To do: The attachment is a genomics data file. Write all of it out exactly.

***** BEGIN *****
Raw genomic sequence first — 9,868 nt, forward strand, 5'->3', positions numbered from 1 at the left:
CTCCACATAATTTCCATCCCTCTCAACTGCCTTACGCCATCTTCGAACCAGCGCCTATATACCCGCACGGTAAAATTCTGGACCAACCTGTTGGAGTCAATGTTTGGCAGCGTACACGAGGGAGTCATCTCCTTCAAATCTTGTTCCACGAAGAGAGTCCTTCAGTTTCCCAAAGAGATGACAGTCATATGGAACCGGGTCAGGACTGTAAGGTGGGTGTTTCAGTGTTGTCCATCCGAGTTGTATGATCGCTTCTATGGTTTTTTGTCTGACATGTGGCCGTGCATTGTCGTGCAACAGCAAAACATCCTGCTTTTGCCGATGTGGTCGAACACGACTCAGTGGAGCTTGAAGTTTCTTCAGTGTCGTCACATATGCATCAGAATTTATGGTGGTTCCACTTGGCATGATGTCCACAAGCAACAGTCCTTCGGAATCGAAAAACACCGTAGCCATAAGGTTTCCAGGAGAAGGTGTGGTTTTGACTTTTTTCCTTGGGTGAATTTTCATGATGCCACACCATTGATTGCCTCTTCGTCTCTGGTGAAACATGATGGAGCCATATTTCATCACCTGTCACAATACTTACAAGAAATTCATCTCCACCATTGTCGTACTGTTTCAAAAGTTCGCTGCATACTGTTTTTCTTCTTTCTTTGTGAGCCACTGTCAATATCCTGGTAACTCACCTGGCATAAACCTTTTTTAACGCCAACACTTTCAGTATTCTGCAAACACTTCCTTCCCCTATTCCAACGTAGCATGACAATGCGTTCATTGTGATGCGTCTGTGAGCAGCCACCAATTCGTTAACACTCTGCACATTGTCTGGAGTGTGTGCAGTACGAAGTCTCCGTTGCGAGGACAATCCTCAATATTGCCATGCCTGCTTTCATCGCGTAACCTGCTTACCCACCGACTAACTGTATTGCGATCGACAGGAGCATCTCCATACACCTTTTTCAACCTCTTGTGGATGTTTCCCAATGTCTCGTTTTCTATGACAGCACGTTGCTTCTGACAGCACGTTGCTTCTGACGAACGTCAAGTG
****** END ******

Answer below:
Raw genomic sequence first — 9,868 nt, forward strand, 5'->3', positions numbered from 1 at the left:
CTCCACATAATTTCCATCCCTCTCAACTGCCTTACGCCATCTTCGAACCAGCGCCTATATACCCGCACGGTAAAATTCTGGACCAACCTGTTGGAGTCAATGTTTGGCAGCGTACACGAGGGAGTCATCTCCTTCAAATCTTGTTCCACGAAGAGAGTCCTTCAGTTTCCCAAAGAGATGACAGTCATATGGAACCGGGTCAGGACTGTAAGGTGGGTGTTTCAGTGTTGTCCATCCGAGTTGTATGATCGCTTCTATGGTTTTTTGTCTGACATGTGGCCGTGCATTGTCGTGCAACAGCAAAACATCCTGCTTTTGCCGATGTGGTCGAACACGACTCAGTGGAGCTTGAAGTTTCTTCAGTGTCGTCACATATGCATCAGAATTTATGGTGGTTCCACTTGGCATGATGTCCACAAGCAACAGTCCTTCGGAATCGAAAAACACCGTAGCCATAAGGTTTCCAGGAGAAGGTGTGGTTTTGACTTTTTTCCTTGGGTGAATTTTCATGATGCCACACCATTGATTGCCTCTTCGTCTCTGGTGAAACATGATGGAGCCATATTTCATCACCTGTCACAATACTTACAAGAAATTCATCTCCACCATTGTCGTACTGTTTCAAAAGTTCGCTGCATACTGTTTTTCTTCTTTCTTTGTGAGCCACTGTCAATATCCTGGTAACTCACCTGGCATAAACCTTTTTTAACGCCAACACTTTCAGTATTCTGCAAACACTTCCTTCCCCTATTCCAACGTAGCATGACAATGCGTTCATTGTGATGCGTCTGTGAGCAGCCACCAATTCGTTAACACTCTGCACATTGTCTGGAGTGTGTGCAGTACGAAGTCTCCGTTGCGAGGACAATCCTCAATATTGCCATGCCTGCTTTCATCGCGTAACCTGCTTACCCACCGACTAACTGTATTGCGATCGACAGGAGCATCTCCATACACCTTTTTCAACCTCTTGTGGATGTTTCCCAATGTCTCGTTTTCTATGACAGCACGTTGCTTCTGACAGCACGTTGCTTCTGACGAACGTCAAGTG